Theresa Clancy, Attorney at Law (708)819-1580

My dad was likely one of the most intelligent people I will ever know. He was the only person I have known who was invited to be a member of the Mensa Society (his IQ was 142). He turned it down, stating “I am just not a club person.”

After my dad served in the Korean War, he was asked to enroll at the United States Naval Academy. He turned that down too, stating, “Your Mother was waiting for me in Chicago.” Instead, he married my mom and earned a degree from the University of Chicago majoring in physics.

Dad was a ferocious reader and a problem solver. He fixed everything around the house himself. If he did not know how to fix something, he found a book to teach him. It was no surprise that my dad was intrigued by computers. In the 1960s he checked out numerous books from the library and started to learn more about computers.

By the mid-1970s, my dad started to build his own personal computer. To me all those panels, circuits, and wires looked like a bunch of gobbledygook. But my dad had the intelligence, education, and experience to see the potential in personal computers. Unfortunately, work, three kids, and other life obligations drained his time and his money. So, my dad never finished building his personal computer. But to me the fact that he figured out how to do it was inspirational.

I am no Mensa Society candidate, but my dad and I do have one thing in common; a love of learning. My intrigue is not personal computers but cryptocurrency.

My “crypto” education is still a work in progress, but I predict cryptocurrency will evolve in the 2020s the way the Internet did in the 2000s and the personal computer in the 1990s.

Therefore, we all would benefit from a little more crypto conversation in our lives. To me it is best to start at the beginning.

Since the 1980s people have been interested in creating a digital currency. The difficulty in digital currency creation was twofold. One, how to maintain the user’s anonymity the way cash is anonymous and two, how to prevent the currency from being double spent.

The solution to the anonymity problem started with understanding blockchain. Blockchain technology was introduced in 1991 as a computer solution for time-stamping digital documents so that they could not be backdated or tampered with.

The blockchain is a data system kind of like a spread sheet. However, instead of spread sheet’s rows and columns to store information, blockchain uses a chain of blocks. When a block is filled with information it is timestamped, added to all the other blocks in the chain, and becomes part of a chronological timeline.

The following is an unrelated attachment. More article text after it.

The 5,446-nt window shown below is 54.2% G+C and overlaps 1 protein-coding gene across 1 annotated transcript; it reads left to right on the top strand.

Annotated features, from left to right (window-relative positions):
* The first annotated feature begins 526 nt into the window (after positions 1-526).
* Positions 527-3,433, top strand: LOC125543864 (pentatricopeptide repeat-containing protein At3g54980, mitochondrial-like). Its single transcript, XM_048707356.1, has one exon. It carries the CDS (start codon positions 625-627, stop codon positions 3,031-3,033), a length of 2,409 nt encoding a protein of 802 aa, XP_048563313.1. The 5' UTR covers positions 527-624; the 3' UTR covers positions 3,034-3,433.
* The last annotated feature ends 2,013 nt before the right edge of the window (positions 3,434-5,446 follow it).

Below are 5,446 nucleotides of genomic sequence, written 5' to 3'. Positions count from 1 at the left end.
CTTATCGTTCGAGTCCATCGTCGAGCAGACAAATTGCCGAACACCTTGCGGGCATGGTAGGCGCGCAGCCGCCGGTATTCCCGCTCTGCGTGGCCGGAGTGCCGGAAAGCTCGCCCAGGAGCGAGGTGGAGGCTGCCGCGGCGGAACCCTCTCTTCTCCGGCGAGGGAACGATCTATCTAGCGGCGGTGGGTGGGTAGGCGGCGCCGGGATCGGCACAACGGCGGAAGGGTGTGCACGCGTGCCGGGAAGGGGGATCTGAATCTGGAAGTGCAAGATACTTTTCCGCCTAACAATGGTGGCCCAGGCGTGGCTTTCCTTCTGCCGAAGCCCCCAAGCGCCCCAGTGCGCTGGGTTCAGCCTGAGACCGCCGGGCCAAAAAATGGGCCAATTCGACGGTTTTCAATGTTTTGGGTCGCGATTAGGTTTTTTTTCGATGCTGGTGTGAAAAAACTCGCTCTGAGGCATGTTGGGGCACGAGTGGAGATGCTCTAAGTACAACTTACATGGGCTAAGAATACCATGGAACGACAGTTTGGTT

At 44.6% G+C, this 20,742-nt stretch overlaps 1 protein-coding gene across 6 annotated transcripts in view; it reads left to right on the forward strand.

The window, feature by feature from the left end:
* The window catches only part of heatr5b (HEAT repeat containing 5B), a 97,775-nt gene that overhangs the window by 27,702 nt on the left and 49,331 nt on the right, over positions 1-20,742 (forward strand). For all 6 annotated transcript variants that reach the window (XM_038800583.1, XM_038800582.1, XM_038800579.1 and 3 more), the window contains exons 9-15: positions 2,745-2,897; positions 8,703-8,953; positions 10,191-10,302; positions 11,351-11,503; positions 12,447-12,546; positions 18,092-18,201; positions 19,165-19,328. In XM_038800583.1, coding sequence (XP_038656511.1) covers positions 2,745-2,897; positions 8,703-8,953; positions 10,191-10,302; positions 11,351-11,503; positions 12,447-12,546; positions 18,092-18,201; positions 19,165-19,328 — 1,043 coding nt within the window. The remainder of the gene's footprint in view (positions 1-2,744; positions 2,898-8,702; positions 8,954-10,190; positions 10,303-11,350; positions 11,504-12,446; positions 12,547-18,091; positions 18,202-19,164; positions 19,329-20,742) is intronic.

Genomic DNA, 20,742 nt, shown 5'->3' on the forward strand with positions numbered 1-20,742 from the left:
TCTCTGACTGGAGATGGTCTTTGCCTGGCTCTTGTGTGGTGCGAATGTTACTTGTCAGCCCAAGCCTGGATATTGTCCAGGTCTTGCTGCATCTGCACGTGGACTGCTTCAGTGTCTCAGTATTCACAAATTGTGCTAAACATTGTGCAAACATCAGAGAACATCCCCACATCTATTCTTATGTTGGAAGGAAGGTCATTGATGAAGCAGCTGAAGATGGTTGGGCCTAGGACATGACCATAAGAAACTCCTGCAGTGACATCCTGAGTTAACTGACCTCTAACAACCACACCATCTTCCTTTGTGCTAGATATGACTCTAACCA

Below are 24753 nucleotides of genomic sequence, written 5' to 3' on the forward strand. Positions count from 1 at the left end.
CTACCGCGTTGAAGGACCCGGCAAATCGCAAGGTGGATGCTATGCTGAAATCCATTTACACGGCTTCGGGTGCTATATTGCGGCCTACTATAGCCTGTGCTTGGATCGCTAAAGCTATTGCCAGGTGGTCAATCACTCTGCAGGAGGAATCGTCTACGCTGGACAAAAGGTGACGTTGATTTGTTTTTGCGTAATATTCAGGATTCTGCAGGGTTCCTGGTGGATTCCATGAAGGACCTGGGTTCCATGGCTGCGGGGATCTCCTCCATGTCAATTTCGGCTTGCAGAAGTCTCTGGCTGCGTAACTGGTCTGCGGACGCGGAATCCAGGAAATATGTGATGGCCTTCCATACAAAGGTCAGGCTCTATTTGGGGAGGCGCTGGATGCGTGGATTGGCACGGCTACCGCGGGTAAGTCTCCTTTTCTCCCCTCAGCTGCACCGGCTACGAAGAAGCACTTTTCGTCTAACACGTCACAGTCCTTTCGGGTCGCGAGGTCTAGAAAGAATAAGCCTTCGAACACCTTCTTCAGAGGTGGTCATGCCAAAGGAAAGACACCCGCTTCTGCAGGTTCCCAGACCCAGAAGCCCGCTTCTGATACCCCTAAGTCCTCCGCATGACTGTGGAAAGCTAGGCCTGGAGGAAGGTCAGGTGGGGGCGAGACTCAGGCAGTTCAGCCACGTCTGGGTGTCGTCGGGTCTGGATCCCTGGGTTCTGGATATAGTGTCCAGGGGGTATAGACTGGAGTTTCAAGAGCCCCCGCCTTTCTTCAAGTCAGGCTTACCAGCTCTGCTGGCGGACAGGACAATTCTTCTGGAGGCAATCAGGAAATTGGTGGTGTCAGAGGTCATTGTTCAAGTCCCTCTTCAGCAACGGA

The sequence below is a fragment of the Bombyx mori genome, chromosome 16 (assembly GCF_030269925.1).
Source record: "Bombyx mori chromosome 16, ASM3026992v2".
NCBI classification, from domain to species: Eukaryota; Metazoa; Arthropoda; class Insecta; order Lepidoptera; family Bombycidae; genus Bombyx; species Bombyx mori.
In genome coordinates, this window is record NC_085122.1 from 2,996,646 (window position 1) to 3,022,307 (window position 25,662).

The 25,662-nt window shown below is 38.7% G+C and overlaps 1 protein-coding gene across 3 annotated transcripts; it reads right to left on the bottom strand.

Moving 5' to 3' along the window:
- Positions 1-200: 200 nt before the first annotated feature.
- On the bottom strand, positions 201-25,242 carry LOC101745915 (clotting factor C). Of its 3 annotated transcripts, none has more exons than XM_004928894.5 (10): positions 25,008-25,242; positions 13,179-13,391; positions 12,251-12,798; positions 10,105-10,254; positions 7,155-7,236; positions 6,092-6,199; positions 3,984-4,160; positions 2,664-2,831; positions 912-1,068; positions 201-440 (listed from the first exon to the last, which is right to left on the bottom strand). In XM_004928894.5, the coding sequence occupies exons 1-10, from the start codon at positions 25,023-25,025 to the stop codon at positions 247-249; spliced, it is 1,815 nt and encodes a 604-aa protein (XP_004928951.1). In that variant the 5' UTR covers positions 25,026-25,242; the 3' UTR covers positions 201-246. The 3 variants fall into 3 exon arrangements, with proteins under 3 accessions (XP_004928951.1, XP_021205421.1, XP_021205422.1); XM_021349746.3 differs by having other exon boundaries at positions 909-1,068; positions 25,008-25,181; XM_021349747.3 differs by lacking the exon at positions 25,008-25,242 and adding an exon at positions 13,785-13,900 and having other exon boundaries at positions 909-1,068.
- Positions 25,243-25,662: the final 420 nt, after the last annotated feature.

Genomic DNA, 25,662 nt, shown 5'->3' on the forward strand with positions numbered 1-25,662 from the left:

Blockchain is great for digital currency because each digital transaction is publicly recorded and reliable but the people doing the transactions are anonymous.

Blockchain solved the anonymity problem but there was still the double spending problem. In 2004, a check your work type system was created. In this “proof-of-work system,” a computer is required to solve a computer problem before it’s allowed to take some desired action. A second computer can quickly verify the work to prevent tricksters from cheating.
Then in late 2008 the blockchain and proof-of-work concepts were combined to solve the double spending problem.

A digital currency called Bitcoin combined blockchain technology, a proof of work system, and a worldwide decentralized (peer-to-peer) computer network.

To create a Bitcoin a participant (“miner”) uses their computer to solve a difficult math problem (“work”). The miner’s “work” is verified (“proofed”) by all the other computers in the network. If the math problem is correctly solved and verified, the “miner” earns a percentage of Bitcoin for their effort. (If the work cannot be proofed the miner loses all their work and receives nothing.)

The mined Bitcoin then can be bought and sold. The Bitcoin transactions are recorded in a blockchain making the transactions public and verifiable yet anonymous.

Bitcoin currency will be capped at 21 million Bitcoin thus creating scarcity and value. Since Bitcoin is finite (21 million) and its network is decentralized (not tied to any governmental body) Bitcoin should never have an inflation problem. Thus, its appeal.

Bitcoin has paved the way for other cryptocurrencies (Ethereum, Dogecoin, etc.) and a whole cottage industry to support and facilitate the use of cryptocurrencies (i.e., exchanges, trading, lending, etc.).

Cryptocurrency is held by the owner in an anonymous password protected account. Thus, without documenting crypto’s location and password in something like an estate plan, a person’s cryptocurrency can be easily lost.

This problem is like life insurance and bank accounts, that although inheritable, can go unclaimed because the family does not know they exist. Don’t let that be you, create an estate plan that includes the information about your cryptocurrency and other assets. Check that estate planning off your to do list today!

Theresa Clancy, Attorney at Law

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